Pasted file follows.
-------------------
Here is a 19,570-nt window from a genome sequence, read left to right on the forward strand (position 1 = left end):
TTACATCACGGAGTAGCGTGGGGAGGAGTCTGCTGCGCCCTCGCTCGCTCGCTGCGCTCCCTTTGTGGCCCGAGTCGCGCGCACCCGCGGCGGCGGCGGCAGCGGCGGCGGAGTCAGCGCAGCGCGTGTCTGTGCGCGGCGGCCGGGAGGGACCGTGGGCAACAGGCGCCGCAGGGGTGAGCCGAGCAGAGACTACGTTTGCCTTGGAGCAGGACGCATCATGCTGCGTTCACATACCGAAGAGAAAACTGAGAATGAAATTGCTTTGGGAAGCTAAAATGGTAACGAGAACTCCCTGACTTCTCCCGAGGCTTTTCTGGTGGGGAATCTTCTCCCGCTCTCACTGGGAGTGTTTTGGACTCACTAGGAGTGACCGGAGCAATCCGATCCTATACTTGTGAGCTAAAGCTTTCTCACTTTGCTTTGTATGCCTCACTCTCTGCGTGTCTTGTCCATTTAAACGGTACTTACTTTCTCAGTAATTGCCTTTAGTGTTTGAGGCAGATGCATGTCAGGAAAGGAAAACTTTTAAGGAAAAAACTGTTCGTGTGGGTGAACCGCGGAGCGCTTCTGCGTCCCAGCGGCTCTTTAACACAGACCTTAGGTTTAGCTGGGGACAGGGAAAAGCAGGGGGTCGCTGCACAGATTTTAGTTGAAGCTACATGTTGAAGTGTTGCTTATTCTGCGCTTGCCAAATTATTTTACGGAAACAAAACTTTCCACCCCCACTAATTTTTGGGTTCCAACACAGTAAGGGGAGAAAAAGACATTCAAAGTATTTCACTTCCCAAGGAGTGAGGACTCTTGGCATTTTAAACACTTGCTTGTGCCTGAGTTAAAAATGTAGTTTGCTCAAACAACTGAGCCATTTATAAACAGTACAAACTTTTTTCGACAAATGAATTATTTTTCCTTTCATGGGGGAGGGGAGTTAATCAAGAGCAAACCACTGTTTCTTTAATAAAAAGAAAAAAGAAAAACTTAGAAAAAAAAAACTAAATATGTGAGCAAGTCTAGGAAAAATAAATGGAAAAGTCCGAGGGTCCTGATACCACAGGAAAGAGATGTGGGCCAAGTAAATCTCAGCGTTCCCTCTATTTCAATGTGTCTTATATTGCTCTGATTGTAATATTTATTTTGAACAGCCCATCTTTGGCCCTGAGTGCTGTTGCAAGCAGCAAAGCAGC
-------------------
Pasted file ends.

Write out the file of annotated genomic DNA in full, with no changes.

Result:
Here is a 19,570-nt window from a genome sequence, read left to right on the forward strand (position 1 = left end):
TTACATCACGGAGTAGCGTGGGGAGGAGTCTGCTGCGCCCTCGCTCGCTCGCTGCGCTCCCTTTGTGGCCCGAGTCGCGCGCACCCGCGGCGGCGGCGGCAGCGGCGGCGGAGTCAGCGCAGCGCGTGTCTGTGCGCGGCGGCCGGGAGGGACCGTGGGCAACAGGCGCCGCAGGGGTGAGCCGAGCAGAGACTACGTTTGCCTTGGAGCAGGACGCATCATGCTGCGTTCACATACCGAAGAGAAAACTGAGAATGAAATTGCTTTGGGAAGCTAAAATGGTAACGAGAACTCCCTGACTTCTCCCGAGGCTTTTCTGGTGGGGAATCTTCTCCCGCTCTCACTGGGAGTGTTTTGGACTCACTAGGAGTGACCGGAGCAATCCGATCCTATACTTGTGAGCTAAAGCTTTCTCACTTTGCTTTGTATGCCTCACTCTCTGCGTGTCTTGTCCATTTAAACGGTACTTACTTTCTCAGTAATTGCCTTTAGTGTTTGAGGCAGATGCATGTCAGGAAAGGAAAACTTTTAAGGAAAAAACTGTTCGTGTGGGTGAACCGCGGAGCGCTTCTGCGTCCCAGCGGCTCTTTAACACAGACCTTAGGTTTAGCTGGGGACAGGGAAAAGCAGGGGGTCGCTGCACAGATTTTAGTTGAAGCTACATGTTGAAGTGTTGCTTATTCTGCGCTTGCCAAATTATTTTACGGAAACAAAACTTTCCACCCCCACTAATTTTTGGGTTCCAACACAGTAAGGGGAGAAAAAGACATTCAAAGTATTTCACTTCCCAAGGAGTGAGGACTCTTGGCATTTTAAACACTTGCTTGTGCCTGAGTTAAAAATGTAGTTTGCTCAAACAACTGAGCCATTTATAAACAGTACAAACTTTTTTCGACAAATGAATTATTTTTCCTTTCATGGGGGAGGGGAGTTAATCAAGAGCAAACCACTGTTTCTTTAATAAAAAGAAAAAAGAAAAACTTAGAAAAAAAAAACTAAATATGTGAGCAAGTCTAGGAAAAATAAATGGAAAAGTCCGAGGGTCCTGATACCACAGGAAAGAGATGTGGGCCAAGTAAATCTCAGCGTTCCCTCTATTTCAATGTGTCTTATATTGCTCTGATTGTAATATTTATTTTGAACAGCCCATCTTTGGCCCTGAGTGCTGTTGCAAGCAGCAAAGCAGC